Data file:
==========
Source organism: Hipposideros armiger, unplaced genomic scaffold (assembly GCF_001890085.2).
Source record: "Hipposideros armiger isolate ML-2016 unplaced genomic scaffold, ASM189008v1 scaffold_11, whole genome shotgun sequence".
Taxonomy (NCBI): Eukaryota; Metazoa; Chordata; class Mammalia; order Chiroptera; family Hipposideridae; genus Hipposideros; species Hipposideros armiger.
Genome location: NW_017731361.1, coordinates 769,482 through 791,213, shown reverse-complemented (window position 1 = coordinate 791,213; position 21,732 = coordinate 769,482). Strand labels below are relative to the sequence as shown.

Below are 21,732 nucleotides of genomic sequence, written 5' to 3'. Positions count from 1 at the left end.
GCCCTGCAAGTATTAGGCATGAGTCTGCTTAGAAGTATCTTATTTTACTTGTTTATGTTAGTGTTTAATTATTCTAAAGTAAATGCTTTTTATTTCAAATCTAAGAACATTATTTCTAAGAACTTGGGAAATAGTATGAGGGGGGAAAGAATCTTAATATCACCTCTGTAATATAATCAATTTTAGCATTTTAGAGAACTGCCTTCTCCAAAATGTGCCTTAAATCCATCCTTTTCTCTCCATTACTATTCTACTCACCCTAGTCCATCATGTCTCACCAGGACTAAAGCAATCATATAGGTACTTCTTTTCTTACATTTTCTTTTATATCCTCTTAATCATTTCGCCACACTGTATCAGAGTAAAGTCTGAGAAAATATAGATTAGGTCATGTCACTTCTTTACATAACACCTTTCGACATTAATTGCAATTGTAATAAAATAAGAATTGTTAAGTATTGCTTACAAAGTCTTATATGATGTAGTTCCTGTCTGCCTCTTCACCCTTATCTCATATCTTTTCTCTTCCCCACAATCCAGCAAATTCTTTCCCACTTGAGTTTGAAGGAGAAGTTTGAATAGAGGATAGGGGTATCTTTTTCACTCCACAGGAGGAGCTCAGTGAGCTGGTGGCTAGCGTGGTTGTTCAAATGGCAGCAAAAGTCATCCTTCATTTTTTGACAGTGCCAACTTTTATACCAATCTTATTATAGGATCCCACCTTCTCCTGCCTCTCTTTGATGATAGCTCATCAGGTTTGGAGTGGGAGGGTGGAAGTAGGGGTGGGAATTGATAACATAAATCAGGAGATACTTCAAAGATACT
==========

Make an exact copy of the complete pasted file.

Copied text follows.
Source organism: Hipposideros armiger, unplaced genomic scaffold (assembly GCF_001890085.2).
Source record: "Hipposideros armiger isolate ML-2016 unplaced genomic scaffold, ASM189008v1 scaffold_11, whole genome shotgun sequence".
Taxonomy (NCBI): Eukaryota; Metazoa; Chordata; class Mammalia; order Chiroptera; family Hipposideridae; genus Hipposideros; species Hipposideros armiger.
Genome location: NW_017731361.1, coordinates 769,482 through 791,213, shown reverse-complemented (window position 1 = coordinate 791,213; position 21,732 = coordinate 769,482). Strand labels below are relative to the sequence as shown.

Below are 21,732 nucleotides of genomic sequence, written 5' to 3'. Positions count from 1 at the left end.
GCCCTGCAAGTATTAGGCATGAGTCTGCTTAGAAGTATCTTATTTTACTTGTTTATGTTAGTGTTTAATTATTCTAAAGTAAATGCTTTTTATTTCAAATCTAAGAACATTATTTCTAAGAACTTGGGAAATAGTATGAGGGGGGAAAGAATCTTAATATCACCTCTGTAATATAATCAATTTTAGCATTTTAGAGAACTGCCTTCTCCAAAATGTGCCTTAAATCCATCCTTTTCTCTCCATTACTATTCTACTCACCCTAGTCCATCATGTCTCACCAGGACTAAAGCAATCATATAGGTACTTCTTTTCTTACATTTTCTTTTATATCCTCTTAATCATTTCGCCACACTGTATCAGAGTAAAGTCTGAGAAAATATAGATTAGGTCATGTCACTTCTTTACATAACACCTTTCGACATTAATTGCAATTGTAATAAAATAAGAATTGTTAAGTATTGCTTACAAAGTCTTATATGATGTAGTTCCTGTCTGCCTCTTCACCCTTATCTCATATCTTTTCTCTTCCCCACAATCCAGCAAATTCTTTCCCACTTGAGTTTGAAGGAGAAGTTTGAATAGAGGATAGGGGTATCTTTTTCACTCCACAGGAGGAGCTCAGTGAGCTGGTGGCTAGCGTGGTTGTTCAAATGGCAGCAAAAGTCATCCTTCATTTTTTGACAGTGCCAACTTTTATACCAATCTTATTATAGGATCCCACCTTCTCCTGCCTCTCTTTGATGATAGCTCATCAGGTTTGGAGTGGGAGGGTGGAAGTAGGGGTGGGAATTGATAACATAAATCAGGAGATACTTCAAAGATACT